...winning international child custody disputes
A well-known face to thousands of children across the UK has recently found herself not only dragged through the family courts but also accused of ‘kidnapping’. Emma Pearmaine, Director of Family Services at Simpson Millar, examines a case steeped in dishonesty, intrigue, and betrayal.
Globe spanning child custody battle
Ever since she rose to kids’ TV prominence presenting I Can Cook on the CBeebies channel, Katy Ashworth has been a firm favourite of pre-schoolers everywhere. When not found administering to the needs of a particularly tricky jam roly poly, she could also be found on continuity duties for the same channel, ensuring her face became as familiar as Mum’s to wee nippers the length and breadth of the country.
But more recently, she has found herself locked in a globe-spanning custody battle with her ex-partner, Ben Alcott, who accused Ashworth of wrongfully removing their child from his home in Australia.
The two struck up a relationship mid-2011, which, despite being long-distance in nature (she lived in England, he Australia) resulted in the child at the centre of the legal tussle, born 2013. It wasn’t always a romance made in TV heaven, with the two breaking up and getting back together on various occasions, but things came to a head earlier this year when, following her departure from the CBeebies stable, Ashworth moved out to Australia in a trial attempt to see if their relationship could work long term.
The experiment came to an abrupt end though, when, after 3 nights in his home, she discovered via Alcott’s computer evidence that he was, in fact, carrying on with up to 4 other women.
Katy returned to the UK shortly afterwards, bringing the child with her.
It was Alcott’s desire to have their child returned to him in Australia that triggered the court case. He claimed that his former partner’s move to the country was never a trial but intended to be permanent and that their child had, in the short time he was over there, become habitually resident in Australia and therefore had been unlawfully removed without the father’s consent.
Habitual residence is determined by whether there has been a level of integration into a social or family environment on the part of a child and is used to help settle conflict of laws – where the parties involved fall under different legal jurisdictions.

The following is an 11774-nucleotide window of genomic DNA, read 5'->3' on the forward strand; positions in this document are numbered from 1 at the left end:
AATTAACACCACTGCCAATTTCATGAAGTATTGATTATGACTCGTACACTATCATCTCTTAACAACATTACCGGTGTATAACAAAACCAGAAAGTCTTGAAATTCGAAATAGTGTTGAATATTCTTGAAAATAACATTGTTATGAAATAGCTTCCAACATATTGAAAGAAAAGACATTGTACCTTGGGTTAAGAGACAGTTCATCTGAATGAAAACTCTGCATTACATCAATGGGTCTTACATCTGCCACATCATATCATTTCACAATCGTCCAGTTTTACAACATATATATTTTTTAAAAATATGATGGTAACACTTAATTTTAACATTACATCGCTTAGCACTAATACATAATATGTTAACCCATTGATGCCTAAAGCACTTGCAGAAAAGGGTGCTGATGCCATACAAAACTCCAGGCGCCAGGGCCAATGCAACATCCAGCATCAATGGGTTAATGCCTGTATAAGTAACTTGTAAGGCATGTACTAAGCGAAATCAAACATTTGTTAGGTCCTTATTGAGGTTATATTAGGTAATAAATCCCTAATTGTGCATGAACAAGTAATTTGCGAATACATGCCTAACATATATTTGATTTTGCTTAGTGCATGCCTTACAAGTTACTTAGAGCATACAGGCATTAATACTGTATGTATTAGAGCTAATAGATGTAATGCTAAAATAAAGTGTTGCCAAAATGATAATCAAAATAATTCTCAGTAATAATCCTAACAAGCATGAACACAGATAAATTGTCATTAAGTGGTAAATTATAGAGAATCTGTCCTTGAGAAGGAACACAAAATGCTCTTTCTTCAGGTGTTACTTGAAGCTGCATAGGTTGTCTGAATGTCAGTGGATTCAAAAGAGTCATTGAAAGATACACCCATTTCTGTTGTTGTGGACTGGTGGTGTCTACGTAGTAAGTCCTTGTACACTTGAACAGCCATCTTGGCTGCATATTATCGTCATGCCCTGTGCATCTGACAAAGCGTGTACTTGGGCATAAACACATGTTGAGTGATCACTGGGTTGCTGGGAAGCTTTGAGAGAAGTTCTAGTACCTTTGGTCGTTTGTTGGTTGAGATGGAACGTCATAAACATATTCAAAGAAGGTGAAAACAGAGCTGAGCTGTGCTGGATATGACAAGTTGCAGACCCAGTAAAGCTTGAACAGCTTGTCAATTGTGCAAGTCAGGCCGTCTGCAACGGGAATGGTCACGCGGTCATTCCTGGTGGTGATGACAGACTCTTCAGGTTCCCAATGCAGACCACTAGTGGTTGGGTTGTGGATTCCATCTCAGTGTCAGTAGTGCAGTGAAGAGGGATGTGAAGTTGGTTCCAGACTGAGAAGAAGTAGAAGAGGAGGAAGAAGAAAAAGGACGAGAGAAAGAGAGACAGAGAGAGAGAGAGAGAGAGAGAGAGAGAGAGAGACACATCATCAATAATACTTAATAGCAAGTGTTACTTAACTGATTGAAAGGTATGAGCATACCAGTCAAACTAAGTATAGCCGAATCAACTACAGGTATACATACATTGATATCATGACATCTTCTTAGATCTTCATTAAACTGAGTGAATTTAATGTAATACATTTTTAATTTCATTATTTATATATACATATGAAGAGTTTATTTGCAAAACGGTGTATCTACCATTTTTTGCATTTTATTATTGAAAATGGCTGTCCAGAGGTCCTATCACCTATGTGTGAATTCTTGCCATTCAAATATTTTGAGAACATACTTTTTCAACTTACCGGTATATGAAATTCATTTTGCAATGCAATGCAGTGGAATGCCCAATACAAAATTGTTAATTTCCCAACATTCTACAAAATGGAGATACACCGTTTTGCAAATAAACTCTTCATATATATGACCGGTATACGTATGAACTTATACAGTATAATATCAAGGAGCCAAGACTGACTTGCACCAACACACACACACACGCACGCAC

Tasked with untangling the whole sorry situation, Deputy High Court Judge Alex Verdan said:
“I found the mother’s evidence to be clear and consistent and supported by documents. I found the father’s evidence to be inconsistent, unreliable and unconvincing.”
He ruled in favour of Ashworth, allowing the child to stay in the UK with her.
“Child custody cases are rarely straightforward affairs and when one parent lives overseas, as in this particular instance, things can get notably messy.”
“Countries signed up to the Hague Convention are required to resolve custody cases swiftly to ensure the safety, well-being and best interests of the child. Member states are bound by the Convention to recognise what country the child has habitual residence in and must respect and enforce any measures that have been taken there.”
“This was the key factor in the father’s claim, for if the Judge had agreed with him and determined the child in question’s habitual residence to be Australia, the child might have had to go back there. Instead, the Judge ruled in the mother’s favour, stating that the child was ‘not integrated to a sufficient degree in Australia’ and that the mother’s decision to move there was ‘based on a fundamentally flawed premise.'”
“He was unequivocal in his decision that the child had not put down roots there and supported the mother in her case to return with the child to England.”
Written by Emma Pearmaine
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